Women hear the word “estrogen” and immediately become concerned – not surprising given the findings of the Women’s Health Initiate in 2002 that hormone replacement is associated with a small increase in breast cancer risks. However, estrogen exposure from use of vaginal estrogen is much lower than that with hormone replacement, and blood levels of estrogen remain within the menopausal range.

These small amounts of estrogen do not carry the same risks of blood clots as does hormone replacement, and there is no increase in uterine cancer rates with vaginal estrogen use for up to 5 years. Despite these differences, vaginal estrogens carry the same FDA warnings as systemic hormone replacement, and menopause experts have petitioned the FDA to correct the vaginal estrogen package insert.

All of that said, we do not have long-term data on breast cancer risks from vaginal estrogen, and women at high risk for breast cancer or with a history of breast cancer generally want to avoid even the small amounts in vaginal estrogen, especially if they are taking aromatase inhibitors to lower breast cancer risks.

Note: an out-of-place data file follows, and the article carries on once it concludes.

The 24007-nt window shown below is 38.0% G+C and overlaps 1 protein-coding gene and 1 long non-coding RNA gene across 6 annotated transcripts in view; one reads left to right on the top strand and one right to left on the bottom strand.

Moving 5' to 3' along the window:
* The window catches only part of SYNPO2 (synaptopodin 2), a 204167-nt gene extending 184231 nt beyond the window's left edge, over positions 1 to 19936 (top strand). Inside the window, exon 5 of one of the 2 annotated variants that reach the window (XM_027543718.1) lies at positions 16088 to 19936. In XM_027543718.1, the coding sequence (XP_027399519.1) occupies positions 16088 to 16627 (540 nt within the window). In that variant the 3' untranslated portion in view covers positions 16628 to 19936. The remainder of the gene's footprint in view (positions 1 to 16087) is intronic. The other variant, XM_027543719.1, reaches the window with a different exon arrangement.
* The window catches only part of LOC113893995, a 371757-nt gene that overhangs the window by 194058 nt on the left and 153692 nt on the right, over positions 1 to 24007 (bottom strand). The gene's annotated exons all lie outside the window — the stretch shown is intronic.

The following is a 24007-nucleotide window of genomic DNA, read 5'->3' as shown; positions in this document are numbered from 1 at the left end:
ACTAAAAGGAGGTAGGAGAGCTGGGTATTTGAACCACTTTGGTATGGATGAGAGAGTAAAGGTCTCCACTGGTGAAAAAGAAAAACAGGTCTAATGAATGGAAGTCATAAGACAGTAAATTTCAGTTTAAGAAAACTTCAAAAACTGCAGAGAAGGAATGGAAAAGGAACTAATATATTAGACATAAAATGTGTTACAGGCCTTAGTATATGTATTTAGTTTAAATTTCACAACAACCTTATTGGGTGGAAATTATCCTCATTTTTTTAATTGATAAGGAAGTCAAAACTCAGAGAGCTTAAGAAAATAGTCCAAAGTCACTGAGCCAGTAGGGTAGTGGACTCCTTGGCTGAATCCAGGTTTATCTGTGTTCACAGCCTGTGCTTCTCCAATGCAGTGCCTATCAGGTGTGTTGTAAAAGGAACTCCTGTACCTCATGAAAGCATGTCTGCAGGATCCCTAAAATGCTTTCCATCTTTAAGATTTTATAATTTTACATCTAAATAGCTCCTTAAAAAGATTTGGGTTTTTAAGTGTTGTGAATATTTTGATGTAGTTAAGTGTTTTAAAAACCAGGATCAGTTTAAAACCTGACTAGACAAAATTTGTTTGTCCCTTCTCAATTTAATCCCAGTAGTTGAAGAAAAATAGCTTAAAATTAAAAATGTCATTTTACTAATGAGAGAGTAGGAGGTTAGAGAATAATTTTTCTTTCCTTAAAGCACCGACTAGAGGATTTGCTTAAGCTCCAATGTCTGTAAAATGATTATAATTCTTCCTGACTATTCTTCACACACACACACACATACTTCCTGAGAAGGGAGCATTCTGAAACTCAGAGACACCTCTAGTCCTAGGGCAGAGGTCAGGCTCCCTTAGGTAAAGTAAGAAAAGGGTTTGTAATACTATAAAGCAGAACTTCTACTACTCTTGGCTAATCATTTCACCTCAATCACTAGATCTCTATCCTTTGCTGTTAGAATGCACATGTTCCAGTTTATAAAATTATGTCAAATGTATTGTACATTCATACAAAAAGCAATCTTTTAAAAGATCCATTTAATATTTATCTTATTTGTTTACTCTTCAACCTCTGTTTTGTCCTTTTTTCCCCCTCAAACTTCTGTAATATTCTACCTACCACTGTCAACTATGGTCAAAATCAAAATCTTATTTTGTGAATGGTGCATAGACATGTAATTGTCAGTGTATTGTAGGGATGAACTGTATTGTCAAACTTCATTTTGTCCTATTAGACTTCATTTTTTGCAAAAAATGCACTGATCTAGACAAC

If non-hormonal treatment are ineffective, some high risk women may be willing to use a short course of estrogen to restore vaginal integrity and sexual function, followed by over the counter moisturizers for long-term maintenance therapy.

What About Estriol Cream ?

Estriol is a weak estrogen that is effective for vaginal dryness, but is not FDA-approved. If you’re avoiding the FDA-approved products because you don’t want to take estrogen, then take estriol off the list as well. It’s just another estrogen.

Oral Treatment